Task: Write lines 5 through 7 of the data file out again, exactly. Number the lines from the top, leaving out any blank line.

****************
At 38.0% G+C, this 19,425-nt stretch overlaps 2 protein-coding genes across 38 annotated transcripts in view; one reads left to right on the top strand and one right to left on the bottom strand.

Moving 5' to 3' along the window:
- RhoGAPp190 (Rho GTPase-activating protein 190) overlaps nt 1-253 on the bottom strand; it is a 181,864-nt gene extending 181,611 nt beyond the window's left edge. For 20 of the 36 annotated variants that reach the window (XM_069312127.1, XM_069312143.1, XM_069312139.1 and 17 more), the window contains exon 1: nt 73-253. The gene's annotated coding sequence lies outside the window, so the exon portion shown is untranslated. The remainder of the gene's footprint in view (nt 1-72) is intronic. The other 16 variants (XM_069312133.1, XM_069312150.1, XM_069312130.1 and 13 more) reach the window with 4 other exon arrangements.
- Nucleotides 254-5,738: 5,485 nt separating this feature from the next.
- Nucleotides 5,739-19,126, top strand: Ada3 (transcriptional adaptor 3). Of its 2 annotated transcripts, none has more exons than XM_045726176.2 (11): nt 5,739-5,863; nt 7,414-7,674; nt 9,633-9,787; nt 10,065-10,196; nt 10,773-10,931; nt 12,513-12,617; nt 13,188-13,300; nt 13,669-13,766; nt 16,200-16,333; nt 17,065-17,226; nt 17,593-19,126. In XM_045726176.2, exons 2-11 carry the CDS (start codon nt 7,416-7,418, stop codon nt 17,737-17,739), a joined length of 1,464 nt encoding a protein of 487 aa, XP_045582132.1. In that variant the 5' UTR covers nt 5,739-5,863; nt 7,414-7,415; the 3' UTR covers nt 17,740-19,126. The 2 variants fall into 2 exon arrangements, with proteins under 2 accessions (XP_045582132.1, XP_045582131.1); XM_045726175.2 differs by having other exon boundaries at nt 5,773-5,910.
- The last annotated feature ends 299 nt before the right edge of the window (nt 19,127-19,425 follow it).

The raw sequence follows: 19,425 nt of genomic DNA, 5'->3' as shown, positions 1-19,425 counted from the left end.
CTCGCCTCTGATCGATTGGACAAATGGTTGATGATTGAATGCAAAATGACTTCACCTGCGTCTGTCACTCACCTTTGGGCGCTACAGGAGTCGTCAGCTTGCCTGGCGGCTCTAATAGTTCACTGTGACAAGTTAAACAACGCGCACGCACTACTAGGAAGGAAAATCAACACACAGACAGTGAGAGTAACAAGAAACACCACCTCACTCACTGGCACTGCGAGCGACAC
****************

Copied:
- Nucleotides 5,739-19,126, top strand: Ada3 (transcriptional adaptor 3). Of its 2 annotated transcripts, none has more exons than XM_045726176.2 (11): nt 5,739-5,863; nt 7,414-7,674; nt 9,633-9,787; nt 10,065-10,196; nt 10,773-10,931; nt 12,513-12,617; nt 13,188-13,300; nt 13,669-13,766; nt 16,200-16,333; nt 17,065-17,226; nt 17,593-19,126. In XM_045726176.2, exons 2-11 carry the CDS (start codon nt 7,416-7,418, stop codon nt 17,737-17,739), a joined length of 1,464 nt encoding a protein of 487 aa, XP_045582132.1. In that variant the 5' UTR covers nt 5,739-5,863; nt 7,414-7,415; the 3' UTR covers nt 17,740-19,126. The 2 variants fall into 2 exon arrangements, with proteins under 2 accessions (XP_045582132.1, XP_045582131.1); XM_045726175.2 differs by having other exon boundaries at nt 5,773-5,910.
- The last annotated feature ends 299 nt before the right edge of the window (nt 19,127-19,425 follow it).

The raw sequence follows: 19,425 nt of genomic DNA, 5'->3' as shown, positions 1-19,425 counted from the left end.